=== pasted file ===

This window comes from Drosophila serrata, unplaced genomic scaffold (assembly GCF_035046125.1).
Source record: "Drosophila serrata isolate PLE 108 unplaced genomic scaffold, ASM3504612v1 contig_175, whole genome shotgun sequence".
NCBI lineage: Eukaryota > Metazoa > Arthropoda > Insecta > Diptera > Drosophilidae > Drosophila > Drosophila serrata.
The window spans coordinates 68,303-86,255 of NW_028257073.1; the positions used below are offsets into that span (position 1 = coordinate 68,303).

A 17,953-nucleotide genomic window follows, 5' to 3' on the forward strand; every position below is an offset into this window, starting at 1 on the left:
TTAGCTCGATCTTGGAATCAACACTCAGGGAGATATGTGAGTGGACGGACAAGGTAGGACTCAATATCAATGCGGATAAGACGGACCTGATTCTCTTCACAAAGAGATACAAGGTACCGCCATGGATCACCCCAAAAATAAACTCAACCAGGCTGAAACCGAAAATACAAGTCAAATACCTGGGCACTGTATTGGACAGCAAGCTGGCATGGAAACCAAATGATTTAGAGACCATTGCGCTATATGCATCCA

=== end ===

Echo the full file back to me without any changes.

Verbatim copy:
This window comes from Drosophila serrata, unplaced genomic scaffold (assembly GCF_035046125.1).
Source record: "Drosophila serrata isolate PLE 108 unplaced genomic scaffold, ASM3504612v1 contig_175, whole genome shotgun sequence".
NCBI lineage: Eukaryota > Metazoa > Arthropoda > Insecta > Diptera > Drosophilidae > Drosophila > Drosophila serrata.
The window spans coordinates 68,303-86,255 of NW_028257073.1; the positions used below are offsets into that span (position 1 = coordinate 68,303).

A 17,953-nucleotide genomic window follows, 5' to 3' on the forward strand; every position below is an offset into this window, starting at 1 on the left:
TTAGCTCGATCTTGGAATCAACACTCAGGGAGATATGTGAGTGGACGGACAAGGTAGGACTCAATATCAATGCGGATAAGACGGACCTGATTCTCTTCACAAAGAGATACAAGGTACCGCCATGGATCACCCCAAAAATAAACTCAACCAGGCTGAAACCGAAAATACAAGTCAAATACCTGGGCACTGTATTGGACAGCAAGCTGGCATGGAAACCAAATGATTTAGAGACCATTGCGCTATATGCATCCA